The Grand Jury was told that plant security will be evaluated when the current construction projects are completed.
SMDWP stated that closed circuit TV is one of the techniques that will be considered to improve perimeter security.
The Grand Jury observed that two of the three gates in the perimeter fence are substantially compromised. There is a 10-inch gap below one gate and an 11-inch gap in the fencing at the other; a child or an adult could easily enter the plant at either location.
The Grand Jury visited one other wastewater treatment plant in the County and found that facility to be far more secure than the San Mateo/EMID plant. To wit, in the other treatment plant: o The main entrance gate is kept closed. An intercom at the gate allows the visitor to contact the office, after which the gate may be opened remotely. o The perimeter fencing is secure and properly maintained. o The facility is protected by an alarm system at night. o Plant operators appreciate the need for a secure environment and appear to actively monitor the facility.
o The operators of this facility plan to add closed circuit TV surveillance to their SCADA system. The Grand Jury evaluated the WWTP Emergency Response Plan and the Contingency Plan. For the purposes of this evaluation, credit was given if either of these plans addressed the required critical elements. The score awarded to the combined plans is 8 out of a possible 22. The evaluation criteria and the areas in which the plans are deficient are detailed in Appendices A and B.
Conclusions San Mateo DPW has adopted, implemented, or is in the process of implementing, many of the recommendations in the MWH report. San Mateo DPW has not made plant security a high priority issue and significant deficiencies are evident. While the current construction project complicates the perimeter security problem, it does not lessen the need for improved security. The purpose of the fencing is to keep unauthorized persons from entering the facility. This is especially important during a construction project where persons could be injured on the property. The current state of disrepair of the perimeter fencing allows unauthorized access to the property which creates a potential danger to the public and liability exposure to the JPA. The WWTP Emergency Response Plan is deficient. Each of the following sections of the plan needs improvement: Purpose and Scope, Staff Roles and Responsibilities, Evacuation Procedures and Post-Emergency Plans. The Plan also fails to address the following five elements required in a comprehensive plan: SEMS/ICS Compliance, Decision Making Guidelines, Personnel Training Plan, Test & Update Training Plan and Plans for Coordinating with other Agencies.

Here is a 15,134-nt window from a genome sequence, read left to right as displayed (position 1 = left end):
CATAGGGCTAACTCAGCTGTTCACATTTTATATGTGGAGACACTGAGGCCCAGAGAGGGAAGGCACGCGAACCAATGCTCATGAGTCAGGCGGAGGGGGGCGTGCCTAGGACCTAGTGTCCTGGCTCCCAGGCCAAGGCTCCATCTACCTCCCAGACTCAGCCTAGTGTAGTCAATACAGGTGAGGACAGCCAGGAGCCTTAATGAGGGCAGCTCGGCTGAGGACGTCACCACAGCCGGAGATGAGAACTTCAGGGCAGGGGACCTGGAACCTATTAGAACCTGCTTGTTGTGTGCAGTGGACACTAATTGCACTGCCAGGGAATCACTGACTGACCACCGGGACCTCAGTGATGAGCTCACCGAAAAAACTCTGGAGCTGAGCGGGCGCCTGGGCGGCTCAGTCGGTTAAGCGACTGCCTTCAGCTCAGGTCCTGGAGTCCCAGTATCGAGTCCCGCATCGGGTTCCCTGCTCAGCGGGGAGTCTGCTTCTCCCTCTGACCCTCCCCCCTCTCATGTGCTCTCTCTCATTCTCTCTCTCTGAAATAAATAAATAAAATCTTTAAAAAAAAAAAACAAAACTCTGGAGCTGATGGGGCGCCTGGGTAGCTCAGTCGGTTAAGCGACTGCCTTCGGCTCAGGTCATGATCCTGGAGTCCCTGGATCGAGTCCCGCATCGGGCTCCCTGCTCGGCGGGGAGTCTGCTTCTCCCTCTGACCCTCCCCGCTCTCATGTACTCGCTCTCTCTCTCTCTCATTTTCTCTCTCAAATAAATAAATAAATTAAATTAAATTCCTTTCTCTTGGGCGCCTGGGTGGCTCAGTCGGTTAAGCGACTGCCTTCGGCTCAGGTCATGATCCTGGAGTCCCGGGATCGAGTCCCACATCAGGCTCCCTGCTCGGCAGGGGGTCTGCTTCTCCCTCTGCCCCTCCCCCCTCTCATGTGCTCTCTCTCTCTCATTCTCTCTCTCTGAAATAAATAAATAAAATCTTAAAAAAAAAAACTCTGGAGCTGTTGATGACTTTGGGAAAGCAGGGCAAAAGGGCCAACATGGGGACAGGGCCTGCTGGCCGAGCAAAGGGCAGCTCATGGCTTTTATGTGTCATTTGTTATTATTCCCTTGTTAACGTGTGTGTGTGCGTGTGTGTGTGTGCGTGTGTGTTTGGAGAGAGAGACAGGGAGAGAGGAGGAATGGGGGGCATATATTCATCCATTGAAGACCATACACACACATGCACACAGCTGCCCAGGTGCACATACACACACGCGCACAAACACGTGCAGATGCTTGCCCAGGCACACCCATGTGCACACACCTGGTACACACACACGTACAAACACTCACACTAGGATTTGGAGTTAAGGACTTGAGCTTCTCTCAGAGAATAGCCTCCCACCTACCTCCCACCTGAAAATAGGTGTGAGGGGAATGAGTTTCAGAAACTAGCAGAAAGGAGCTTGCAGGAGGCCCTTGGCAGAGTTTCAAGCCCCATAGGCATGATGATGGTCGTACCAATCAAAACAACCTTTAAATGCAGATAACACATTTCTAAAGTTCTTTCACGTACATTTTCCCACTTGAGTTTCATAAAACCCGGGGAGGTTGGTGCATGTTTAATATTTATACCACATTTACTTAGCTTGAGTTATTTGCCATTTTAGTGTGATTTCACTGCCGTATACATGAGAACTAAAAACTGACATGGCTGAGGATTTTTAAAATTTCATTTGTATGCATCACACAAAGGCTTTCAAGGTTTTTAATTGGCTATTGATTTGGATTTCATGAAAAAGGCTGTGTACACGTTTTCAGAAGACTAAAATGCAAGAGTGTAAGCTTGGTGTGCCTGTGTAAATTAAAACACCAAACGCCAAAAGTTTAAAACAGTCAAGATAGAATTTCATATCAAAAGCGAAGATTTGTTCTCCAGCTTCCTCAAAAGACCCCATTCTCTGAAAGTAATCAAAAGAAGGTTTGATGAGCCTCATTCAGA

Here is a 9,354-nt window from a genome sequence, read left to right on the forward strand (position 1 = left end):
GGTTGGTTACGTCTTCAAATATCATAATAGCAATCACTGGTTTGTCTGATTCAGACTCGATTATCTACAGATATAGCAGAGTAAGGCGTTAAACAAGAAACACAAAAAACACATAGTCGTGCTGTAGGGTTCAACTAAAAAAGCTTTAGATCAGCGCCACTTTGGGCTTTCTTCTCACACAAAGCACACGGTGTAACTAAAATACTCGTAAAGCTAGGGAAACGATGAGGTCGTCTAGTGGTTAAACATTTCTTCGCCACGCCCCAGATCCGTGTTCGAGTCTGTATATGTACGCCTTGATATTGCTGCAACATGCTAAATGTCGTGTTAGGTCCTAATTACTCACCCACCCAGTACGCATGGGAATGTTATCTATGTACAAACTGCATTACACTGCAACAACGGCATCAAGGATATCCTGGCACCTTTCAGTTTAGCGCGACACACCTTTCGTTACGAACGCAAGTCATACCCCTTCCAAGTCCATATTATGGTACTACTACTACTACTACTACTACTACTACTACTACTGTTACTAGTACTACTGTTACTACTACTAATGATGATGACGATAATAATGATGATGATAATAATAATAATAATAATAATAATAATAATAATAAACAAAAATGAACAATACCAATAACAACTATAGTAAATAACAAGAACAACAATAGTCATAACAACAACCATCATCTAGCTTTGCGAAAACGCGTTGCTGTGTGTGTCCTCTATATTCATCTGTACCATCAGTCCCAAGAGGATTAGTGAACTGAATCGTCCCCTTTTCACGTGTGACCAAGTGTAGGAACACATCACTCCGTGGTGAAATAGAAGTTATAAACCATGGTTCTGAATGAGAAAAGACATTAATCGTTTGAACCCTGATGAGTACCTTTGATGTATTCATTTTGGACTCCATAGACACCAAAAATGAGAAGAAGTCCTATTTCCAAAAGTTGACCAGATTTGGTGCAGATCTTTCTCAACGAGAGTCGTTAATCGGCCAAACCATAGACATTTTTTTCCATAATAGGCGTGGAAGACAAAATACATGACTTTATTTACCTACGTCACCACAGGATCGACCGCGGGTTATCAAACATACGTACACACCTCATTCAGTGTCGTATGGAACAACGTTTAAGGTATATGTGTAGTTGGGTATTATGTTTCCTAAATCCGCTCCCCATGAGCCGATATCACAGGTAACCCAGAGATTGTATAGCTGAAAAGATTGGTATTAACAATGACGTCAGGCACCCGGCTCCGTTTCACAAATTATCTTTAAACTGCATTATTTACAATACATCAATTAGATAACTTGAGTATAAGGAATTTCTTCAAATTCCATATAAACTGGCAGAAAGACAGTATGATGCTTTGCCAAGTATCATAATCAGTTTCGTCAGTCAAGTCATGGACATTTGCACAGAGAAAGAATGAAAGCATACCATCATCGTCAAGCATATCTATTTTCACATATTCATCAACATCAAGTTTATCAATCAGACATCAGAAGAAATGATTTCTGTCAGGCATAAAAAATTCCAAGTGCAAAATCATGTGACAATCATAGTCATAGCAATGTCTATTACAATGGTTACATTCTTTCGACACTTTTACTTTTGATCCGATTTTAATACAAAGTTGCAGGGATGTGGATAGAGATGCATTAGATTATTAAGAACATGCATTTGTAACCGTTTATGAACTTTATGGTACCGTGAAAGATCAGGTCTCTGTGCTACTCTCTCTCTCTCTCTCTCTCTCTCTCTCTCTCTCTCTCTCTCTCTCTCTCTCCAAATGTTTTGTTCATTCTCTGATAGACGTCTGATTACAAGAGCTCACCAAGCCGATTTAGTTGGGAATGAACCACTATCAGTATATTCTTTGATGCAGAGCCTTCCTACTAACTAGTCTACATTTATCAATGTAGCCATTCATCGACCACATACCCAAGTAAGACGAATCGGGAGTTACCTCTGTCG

Recommendations The Grand Jury recommends that the San Mateo City Council, the Foster City City Council, and their respective Joint Powers Authority that governs the waste water treatment facility: 1. Make plant security a high priority and educate the staff on the need for increased awareness of and attention to physical security. 2. Upgrade the physical security of the WWTP. 3. Create and implement a comprehensive and effective emergency response plan.
Appendix A Criteria for Evaluating Disaster Preparedness Plans The 2005-2006 Grand Jury Report titled “Disaster Preparedness in SamTrans, Environmental Services, and Public Works” explains the process and criteria developed to evaluate Disaster Preparedness Plans. These criteria are: •
Purpose and Scope
Staff Roles and Responsibilities
Emergency Contacts and Phone Numbers
Guidelines for Decision Makers
Specific Emergency Procedures
Evacuation and Shelter Plans
Personnel Training Plan
Exercise and Update Plan
Plans for Coordinating with other Agencies and Departments Post-Emergency Plans
Describes what the plan is designed to accomplish and who is responsible. Complies with SEMS requirements as outlined in the State Emergency Planning Guide for Local Government. (SEMS compliant plans are required to receive state and federal disaster relief funds.) Describes the roles and responsibilities of each staff member. Describes the emergency staff chain of command and whom to call under what circumstances. Provides clear steps to follow in making decisions during an emergency. Contains instructions covering a list of potential emergencies. Contains instructions for evacuation and shelter during an emergency. Defines plans for training personnel with specific topics and types of training. Describes the frequency of training exercises and how the results of those exercises are used to improve the plan. Describes procedures for coordinating with other agencies during an emergency. Defines plans to deal with postemergency issues and the return to normal operations.
Appendix B Evaluation of the WWTP Emergency Response and Contingency Plan The Grand Jury has evaluated the WWTP Emergency Response Plan and Contingency Plan. For the purposes of this evaluation, credit is given if either of these Plans addressed the required critical elements. The chart below shows the results of this evaluation. A score of 0 indicates that an element is not included in the plan. A score of 1 indicates that the treatment of an element is incomplete or unclear. A score of 2 is given if the treatment of an element is complete and clear.